Garrick Ohlsson and Nozaki will be doing piano duty. The Seattle Symphony, conducted by Stefan Asbury, provides the orchestral backdrop. Paintings by Howard Hodgkin serve as scenic design. (“He’s a brilliant colorist,” Morris says with bright perversity. “So I love that there’s hardly any color in these.”)

Since 2006, other pianists — Ohlsson, Ursula Oppens — have put their stamp on the music. “And that’s interesting,” Morris says. “You have to keep listening — which is the whole point of working with real musicians.”

As for what “Mozart Dances” is about, Morris won’t give a pat answer.

“I would say, ‘The subject line is empty.’ I don’t decide what it’s about. The music is what it’s about.”

“What I do,” he stresses, “is a take on the music. I could make up another dance to the same music and have it be a completely different dance. It’s not like it’s there and I have to scrape off the barnacles, or that nonsense about Michelangelo chipping something away to find the sculpture — that’s ridiculous. That’s a movie scenario.”

In a similar way, the dancers’ moves are a variable, too. “There are certain things that people don’t have to do the exact same way every night — just like the pianist doesn’t have to ornament the same way. We like him to surprise us. But there’s no full-on improvisation in this piece. … It’s very thoroughly composed,” Morris insists. “The evening adds up to something that seems quite dramatic and situational in a way that people respond to very strongly. But there isn’t a story line I can tell you.”

Even without an overt narrative, the work isn’t abstract. “They’re people,” Morris says of his dancers. “So they’re not shapes. They’re not ideas. They’re physical humans who automatically have a history and a personality and relationship because they’re onstage and they’re dancing at you, or they’re dancing with someone else.”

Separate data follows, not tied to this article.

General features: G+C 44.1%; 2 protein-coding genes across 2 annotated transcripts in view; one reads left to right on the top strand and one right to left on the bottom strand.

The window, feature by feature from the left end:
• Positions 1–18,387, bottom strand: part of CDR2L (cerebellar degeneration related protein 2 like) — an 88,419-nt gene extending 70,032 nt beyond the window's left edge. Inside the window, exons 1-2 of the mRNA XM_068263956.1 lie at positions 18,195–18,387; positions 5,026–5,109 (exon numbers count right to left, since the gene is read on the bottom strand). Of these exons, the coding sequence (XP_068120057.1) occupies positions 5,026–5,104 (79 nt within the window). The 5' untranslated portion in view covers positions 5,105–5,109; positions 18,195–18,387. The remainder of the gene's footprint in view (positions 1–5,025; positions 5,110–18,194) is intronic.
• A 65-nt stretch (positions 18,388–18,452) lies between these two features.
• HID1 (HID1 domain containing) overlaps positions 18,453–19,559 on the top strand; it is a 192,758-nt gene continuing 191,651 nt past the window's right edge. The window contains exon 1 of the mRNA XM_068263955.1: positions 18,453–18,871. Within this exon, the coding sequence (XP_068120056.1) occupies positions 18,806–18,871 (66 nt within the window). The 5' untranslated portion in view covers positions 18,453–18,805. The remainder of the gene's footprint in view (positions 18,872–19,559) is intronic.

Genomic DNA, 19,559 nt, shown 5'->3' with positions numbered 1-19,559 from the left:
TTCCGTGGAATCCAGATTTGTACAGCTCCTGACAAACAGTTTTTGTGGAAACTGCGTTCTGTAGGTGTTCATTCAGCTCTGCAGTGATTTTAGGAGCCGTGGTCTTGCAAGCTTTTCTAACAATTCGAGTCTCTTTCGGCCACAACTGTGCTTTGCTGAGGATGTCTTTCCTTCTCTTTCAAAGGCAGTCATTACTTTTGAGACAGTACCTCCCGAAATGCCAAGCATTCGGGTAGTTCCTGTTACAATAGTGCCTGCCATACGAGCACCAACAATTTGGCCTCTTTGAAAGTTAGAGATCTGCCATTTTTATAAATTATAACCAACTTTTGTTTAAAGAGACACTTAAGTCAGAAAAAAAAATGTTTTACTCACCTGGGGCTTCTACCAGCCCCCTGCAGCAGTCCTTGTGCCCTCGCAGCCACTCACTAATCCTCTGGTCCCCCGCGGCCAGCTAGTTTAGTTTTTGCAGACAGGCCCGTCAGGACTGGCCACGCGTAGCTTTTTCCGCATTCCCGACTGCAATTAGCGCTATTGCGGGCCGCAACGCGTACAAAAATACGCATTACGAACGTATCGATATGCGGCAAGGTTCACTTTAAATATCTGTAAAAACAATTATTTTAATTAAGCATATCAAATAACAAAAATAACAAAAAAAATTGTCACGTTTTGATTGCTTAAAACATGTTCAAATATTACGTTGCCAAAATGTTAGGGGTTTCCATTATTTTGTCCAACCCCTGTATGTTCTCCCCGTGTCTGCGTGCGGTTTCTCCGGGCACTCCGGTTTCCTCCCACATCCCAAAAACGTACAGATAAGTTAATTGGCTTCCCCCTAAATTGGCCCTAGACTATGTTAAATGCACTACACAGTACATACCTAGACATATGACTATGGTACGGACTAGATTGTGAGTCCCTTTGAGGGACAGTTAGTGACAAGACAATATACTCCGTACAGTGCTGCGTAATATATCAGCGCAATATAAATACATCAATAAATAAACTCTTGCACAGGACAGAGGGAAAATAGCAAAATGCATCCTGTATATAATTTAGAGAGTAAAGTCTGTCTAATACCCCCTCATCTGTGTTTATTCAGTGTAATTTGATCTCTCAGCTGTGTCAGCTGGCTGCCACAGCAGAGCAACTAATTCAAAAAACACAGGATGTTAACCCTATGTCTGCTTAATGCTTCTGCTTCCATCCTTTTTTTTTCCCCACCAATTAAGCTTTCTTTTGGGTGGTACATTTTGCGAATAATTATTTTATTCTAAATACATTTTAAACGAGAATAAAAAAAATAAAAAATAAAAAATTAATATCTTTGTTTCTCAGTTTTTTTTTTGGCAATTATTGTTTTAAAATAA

Public conversation

“Mozart Dances” isn’t the only Morris event on the calendar this week. On Tuesday, Morris will be having a public chat with Pacific Northwest Ballet (PNB) artistic director Peter Boal. His feelings about Boal are upbeat — “I like him, I think he’s great” — and he looks forward to as-yet-unspecified collaborations on new work with PNB, depending on funding availability.

As for the fiscal health of Mark Morris Dance Group, Morris is cautiously optimistic, despite the economic downturn: “We have a whole lot of work this year, because we saw it coming and we’re touring all the time. And we make money when we tour. But contributions are down, and I’m a little scared about presenting organizations who are, in the next few seasons, going to have a problem. … It’s going to be creepy and crappy for a while.”

Still, he has confidence in the new presidential administration.

“As bizarre and catastrophic as everything seems to be,” he says, “at least it’s not evil. That helps.”

He notes with glee that the Obama family recently attended a Washington, D.C., performance of Alvin Ailey American Dance Theater. “It’s like, ‘Oh, my God! — they accidentally went to a show.’ It’s so wonderful. It’s delightful. … So I have high hopes.”

Michael Upchurch: